Subject: I have found a CD that I think you would enjoy
|Arnold Schoenberg, Frankfurt Radio Symphony Orchestra, Boston Symphony Orchestra|
Schoenberg: Gurrelieder - The Two Chamber Symphonies / Norman, Troyanos, McCracken; Ozawa, Imbal
This is the biggest piece of music that ever gets performed with any regularity. Anyone who avoids Schönberg because his name is synonymous with that nasty, atonal stuff need have no fear. This is a ripely romantic score ... more »
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This is the biggest piece of music that ever gets performed with any regularity. Anyone who avoids Schönberg because his name is synonymous with that nasty, atonal stuff need have no fear. This is a ripely romantic score with big tunes and cinematic orchestration. The story is simple. King Waldemar of Gurre is fooling around with Tove. The queen finds out and has her poisoned. The king curses God, and is condemned to ride on a ghostly hunt throughout all eternity, until the arrival of dawn signals an end to the nightly horror. This performance--which happily has been reissued at bargain price--has been the choice since the day it was released, both for interpretation and for recording. Magnificent doesn't begin to describe it. --David Hurwitz
HOW CAN YOU RESIST?
MOVIE MAVEN | New York, NY USA | 01/29/2001
(5 out of 5 stars)
"OK, if the name Arnold Schoenberg sets your teeth on edge just THINKING about his music, you can relax. The "Gurrelieder" is a large choral work in the style of Wagner or Mahler: that is, Romanticism to the Nth degree. There is not a hint of the atonal/serial/12-tone music which Schoenberg pioneered and was famous for. The music is full and rich and totally melodic. Many passages are as reflective as Wagner's "A Siegfried Idyll" and others as heart-stopping as Mahler's "Resurrection Symphony." This is positively THE performance to buy for several reasons---firstly, the soloists are perfect for their roles and all in their prime: James McCracken, a terrific heroic tenor at the Metropolitan Opera is not as well known as he should have been because he, for some reason, did not record alot. (His first rate 'Don Jose' is featured on the Leonard Bernstein DGG recording of "Carmen" starring Marilyn Horne.) Tatiana Troyanos, an American mezzo, had a huge career at the Met thanks to being championed by music director James Levine, but she recorded little and now after her premature death, we are left with few recordings to treasure. (She played 'Octavian' opposite Kiri Te Kanawa's 'Marschallin' in a legendary video of "Der Rosenkavalier" which, unfortunately, was never released as CD's.) And what is there left to say about Jessye Norman at her best??? Her voice here is simple and yet overwhelmingly emotional. The Boston Symphony Orchestra under Ozawa is tops, the all-important choral parts are taken by the formidable Tanglewood Festival Chorus and the sound on this Philips set might have been recorded yesterday. Add to all this that Schoenberg's two "Chamber" Symphonies are given as bonuses and the fact that Philips is selling the CD's at bargain prices, Well, how can you resist? Very Highly Recommended."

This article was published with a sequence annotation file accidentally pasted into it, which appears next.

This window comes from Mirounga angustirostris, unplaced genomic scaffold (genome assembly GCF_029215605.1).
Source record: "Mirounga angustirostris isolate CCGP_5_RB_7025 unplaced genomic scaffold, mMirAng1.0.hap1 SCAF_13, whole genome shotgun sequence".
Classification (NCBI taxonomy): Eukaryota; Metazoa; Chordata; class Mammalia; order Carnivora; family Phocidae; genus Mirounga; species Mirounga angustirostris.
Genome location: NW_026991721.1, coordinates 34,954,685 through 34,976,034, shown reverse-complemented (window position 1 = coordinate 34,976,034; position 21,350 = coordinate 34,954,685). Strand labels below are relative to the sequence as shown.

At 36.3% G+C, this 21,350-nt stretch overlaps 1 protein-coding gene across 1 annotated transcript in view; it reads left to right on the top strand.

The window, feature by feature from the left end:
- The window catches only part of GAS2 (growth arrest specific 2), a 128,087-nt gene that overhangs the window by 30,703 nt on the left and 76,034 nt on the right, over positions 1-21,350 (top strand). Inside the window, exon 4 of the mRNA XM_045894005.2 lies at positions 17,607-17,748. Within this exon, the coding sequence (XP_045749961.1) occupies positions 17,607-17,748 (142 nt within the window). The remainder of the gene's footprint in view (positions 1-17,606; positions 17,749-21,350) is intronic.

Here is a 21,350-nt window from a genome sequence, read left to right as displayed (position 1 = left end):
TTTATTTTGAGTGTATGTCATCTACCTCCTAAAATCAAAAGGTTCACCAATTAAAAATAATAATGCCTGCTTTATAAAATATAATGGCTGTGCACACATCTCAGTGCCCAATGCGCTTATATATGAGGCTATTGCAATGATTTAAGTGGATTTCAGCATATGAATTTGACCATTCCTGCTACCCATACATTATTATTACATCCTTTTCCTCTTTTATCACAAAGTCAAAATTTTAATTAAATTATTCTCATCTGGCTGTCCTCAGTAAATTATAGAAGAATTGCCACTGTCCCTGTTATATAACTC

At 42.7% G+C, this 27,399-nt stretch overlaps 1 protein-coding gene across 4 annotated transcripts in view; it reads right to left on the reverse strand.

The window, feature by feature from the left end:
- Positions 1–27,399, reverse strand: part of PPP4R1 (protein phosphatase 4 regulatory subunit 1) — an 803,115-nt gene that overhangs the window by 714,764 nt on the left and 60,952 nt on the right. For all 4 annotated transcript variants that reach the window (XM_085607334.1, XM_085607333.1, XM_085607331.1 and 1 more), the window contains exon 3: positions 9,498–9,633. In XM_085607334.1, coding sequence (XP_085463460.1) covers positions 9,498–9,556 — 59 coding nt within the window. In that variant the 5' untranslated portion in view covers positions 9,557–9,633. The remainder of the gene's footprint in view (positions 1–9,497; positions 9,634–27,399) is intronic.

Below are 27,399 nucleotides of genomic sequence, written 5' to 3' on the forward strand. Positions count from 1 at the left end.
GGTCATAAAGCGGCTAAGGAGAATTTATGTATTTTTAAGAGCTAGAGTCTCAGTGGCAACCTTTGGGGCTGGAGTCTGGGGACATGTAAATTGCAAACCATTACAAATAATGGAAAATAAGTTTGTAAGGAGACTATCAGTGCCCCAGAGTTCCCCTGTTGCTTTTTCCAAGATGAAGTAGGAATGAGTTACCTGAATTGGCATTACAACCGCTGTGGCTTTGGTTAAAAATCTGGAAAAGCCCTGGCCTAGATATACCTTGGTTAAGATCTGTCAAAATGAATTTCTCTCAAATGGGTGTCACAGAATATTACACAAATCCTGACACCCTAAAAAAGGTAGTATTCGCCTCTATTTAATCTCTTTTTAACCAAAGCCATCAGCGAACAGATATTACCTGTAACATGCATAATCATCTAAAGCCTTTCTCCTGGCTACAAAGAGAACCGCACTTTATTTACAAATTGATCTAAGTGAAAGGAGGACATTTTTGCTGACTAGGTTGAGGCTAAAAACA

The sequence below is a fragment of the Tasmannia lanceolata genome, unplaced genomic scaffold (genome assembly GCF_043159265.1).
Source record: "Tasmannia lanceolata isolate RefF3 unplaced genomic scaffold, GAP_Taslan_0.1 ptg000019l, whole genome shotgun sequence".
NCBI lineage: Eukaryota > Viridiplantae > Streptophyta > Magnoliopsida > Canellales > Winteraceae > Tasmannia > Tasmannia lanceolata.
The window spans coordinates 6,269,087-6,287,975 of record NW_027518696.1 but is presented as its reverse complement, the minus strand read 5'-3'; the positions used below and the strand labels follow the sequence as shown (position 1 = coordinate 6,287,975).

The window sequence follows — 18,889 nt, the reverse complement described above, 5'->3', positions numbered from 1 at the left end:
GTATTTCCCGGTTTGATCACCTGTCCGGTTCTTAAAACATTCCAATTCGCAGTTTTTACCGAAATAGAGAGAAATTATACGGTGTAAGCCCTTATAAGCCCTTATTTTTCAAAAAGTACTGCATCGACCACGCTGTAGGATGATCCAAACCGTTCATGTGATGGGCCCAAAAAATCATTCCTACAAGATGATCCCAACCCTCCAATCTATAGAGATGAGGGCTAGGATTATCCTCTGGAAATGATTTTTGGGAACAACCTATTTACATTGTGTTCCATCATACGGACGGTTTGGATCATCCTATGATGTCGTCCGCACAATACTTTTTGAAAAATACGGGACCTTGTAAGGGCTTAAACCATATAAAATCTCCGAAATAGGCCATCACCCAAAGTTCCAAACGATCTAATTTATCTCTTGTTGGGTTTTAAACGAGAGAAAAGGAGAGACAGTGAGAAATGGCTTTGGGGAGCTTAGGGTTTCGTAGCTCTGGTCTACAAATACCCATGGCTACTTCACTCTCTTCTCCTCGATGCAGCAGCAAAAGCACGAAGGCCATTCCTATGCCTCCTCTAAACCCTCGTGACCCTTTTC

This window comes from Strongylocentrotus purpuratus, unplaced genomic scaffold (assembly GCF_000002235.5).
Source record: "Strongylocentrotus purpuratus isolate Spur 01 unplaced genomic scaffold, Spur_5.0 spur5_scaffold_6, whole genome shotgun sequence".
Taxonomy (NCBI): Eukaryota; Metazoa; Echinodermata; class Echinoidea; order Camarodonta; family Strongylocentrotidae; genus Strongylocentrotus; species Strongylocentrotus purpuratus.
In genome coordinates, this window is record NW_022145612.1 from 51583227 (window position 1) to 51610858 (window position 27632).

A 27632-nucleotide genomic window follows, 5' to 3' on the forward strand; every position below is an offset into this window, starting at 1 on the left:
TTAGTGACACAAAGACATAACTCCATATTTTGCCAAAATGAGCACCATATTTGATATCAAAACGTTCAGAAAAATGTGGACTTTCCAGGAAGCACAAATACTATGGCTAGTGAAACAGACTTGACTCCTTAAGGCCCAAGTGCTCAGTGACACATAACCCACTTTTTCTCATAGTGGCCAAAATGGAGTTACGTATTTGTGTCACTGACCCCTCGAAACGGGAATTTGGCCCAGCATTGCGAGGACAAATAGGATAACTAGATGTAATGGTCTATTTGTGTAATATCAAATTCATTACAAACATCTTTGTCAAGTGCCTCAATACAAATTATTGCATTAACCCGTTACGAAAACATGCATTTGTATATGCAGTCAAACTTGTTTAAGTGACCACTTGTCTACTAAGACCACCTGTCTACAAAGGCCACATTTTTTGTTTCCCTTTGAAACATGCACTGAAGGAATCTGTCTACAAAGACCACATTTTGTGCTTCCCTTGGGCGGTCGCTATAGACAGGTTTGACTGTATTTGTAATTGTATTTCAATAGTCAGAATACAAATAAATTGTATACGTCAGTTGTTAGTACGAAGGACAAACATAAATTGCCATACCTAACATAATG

This is an excellent recording
Can Okan | Istanbul, Istanbul Turkey | 06/29/2002
(5 out of 5 stars)
"Schoenberg's Gurrelieder is a hard work written for a grand ensemble. But this recording is really excellent. Especially the voice of Jesse Norman, Tatiana Troyanos's marvellous performance on Lied der Waldtaube, three men's choir in the third section and the eight voice choir's performance in the final section is really worth to listen again and again. And also we can't pass by Eliahu Inbal's Chamber Symphonies recording, it is also great."
bob turnley | birmingham,al,usa | 07/30/2003
(5 out of 5 stars)
"This is one lush, romantic score. Its like 'Tannhauser meets Salome.' Having both Troyanos and Norman in fabulous voice would seal the deal regardless of the rest of the cast. But with James McCracken you have the perfect tenor for this music. The equally underappreciated Jess Thomas made a good recording of this role as well. But McCracken was special. No one sounded like him. And his recording opportunities were shamefully rare.
This music demands a tenor with power and conviction. McCracken had those qualities like no one before or since. The only problem with this recording is that the voices are too far forward. Given more reverb this Gurrelieder would have been perfect."